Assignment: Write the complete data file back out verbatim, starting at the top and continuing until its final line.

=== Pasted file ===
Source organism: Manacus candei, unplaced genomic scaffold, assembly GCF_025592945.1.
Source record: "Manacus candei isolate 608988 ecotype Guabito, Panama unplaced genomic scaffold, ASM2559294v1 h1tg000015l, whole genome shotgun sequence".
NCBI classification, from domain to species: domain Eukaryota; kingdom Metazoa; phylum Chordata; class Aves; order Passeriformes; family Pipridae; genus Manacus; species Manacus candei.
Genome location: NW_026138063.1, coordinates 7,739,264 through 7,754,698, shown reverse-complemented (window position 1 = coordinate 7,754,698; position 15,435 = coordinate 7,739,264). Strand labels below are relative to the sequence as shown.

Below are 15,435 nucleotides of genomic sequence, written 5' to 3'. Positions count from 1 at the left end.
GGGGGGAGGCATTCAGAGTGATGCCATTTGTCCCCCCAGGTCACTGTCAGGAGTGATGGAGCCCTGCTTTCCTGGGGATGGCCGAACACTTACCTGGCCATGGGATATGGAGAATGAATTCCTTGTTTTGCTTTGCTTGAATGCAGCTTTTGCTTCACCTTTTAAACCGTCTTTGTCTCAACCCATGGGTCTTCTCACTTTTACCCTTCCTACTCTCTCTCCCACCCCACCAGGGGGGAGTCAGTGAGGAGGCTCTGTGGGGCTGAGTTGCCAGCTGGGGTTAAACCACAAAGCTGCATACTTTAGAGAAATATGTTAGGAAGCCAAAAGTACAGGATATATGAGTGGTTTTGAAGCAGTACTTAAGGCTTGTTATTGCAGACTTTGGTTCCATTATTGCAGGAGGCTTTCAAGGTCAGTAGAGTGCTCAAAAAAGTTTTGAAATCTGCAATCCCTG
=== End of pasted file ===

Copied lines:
Source organism: Manacus candei, unplaced genomic scaffold, assembly GCF_025592945.1.
Source record: "Manacus candei isolate 608988 ecotype Guabito, Panama unplaced genomic scaffold, ASM2559294v1 h1tg000015l, whole genome shotgun sequence".
NCBI classification, from domain to species: domain Eukaryota; kingdom Metazoa; phylum Chordata; class Aves; order Passeriformes; family Pipridae; genus Manacus; species Manacus candei.
Genome location: NW_026138063.1, coordinates 7,739,264 through 7,754,698, shown reverse-complemented (window position 1 = coordinate 7,754,698; position 15,435 = coordinate 7,739,264). Strand labels below are relative to the sequence as shown.

Below are 15,435 nucleotides of genomic sequence, written 5' to 3'. Positions count from 1 at the left end.
GGGGGGAGGCATTCAGAGTGATGCCATTTGTCCCCCCAGGTCACTGTCAGGAGTGATGGAGCCCTGCTTTCCTGGGGATGGCCGAACACTTACCTGGCCATGGGATATGGAGAATGAATTCCTTGTTTTGCTTTGCTTGAATGCAGCTTTTGCTTCACCTTTTAAACCGTCTTTGTCTCAACCCATGGGTCTTCTCACTTTTACCCTTCCTACTCTCTCTCCCACCCCACCAGGGGGGAGTCAGTGAGGAGGCTCTGTGGGGCTGAGTTGCCAGCTGGGGTTAAACCACAAAGCTGCATACTTTAGAGAAATATGTTAGGAAGCCAAAAGTACAGGATATATGAGTGGTTTTGAAGCAGTACTTAAGGCTTGTTATTGCAGACTTTGGTTCCATTATTGCAGGAGGCTTTCAAGGTCAGTAGAGTGCTCAAAAAAGTTTTGAAATCTGCAATCCCTG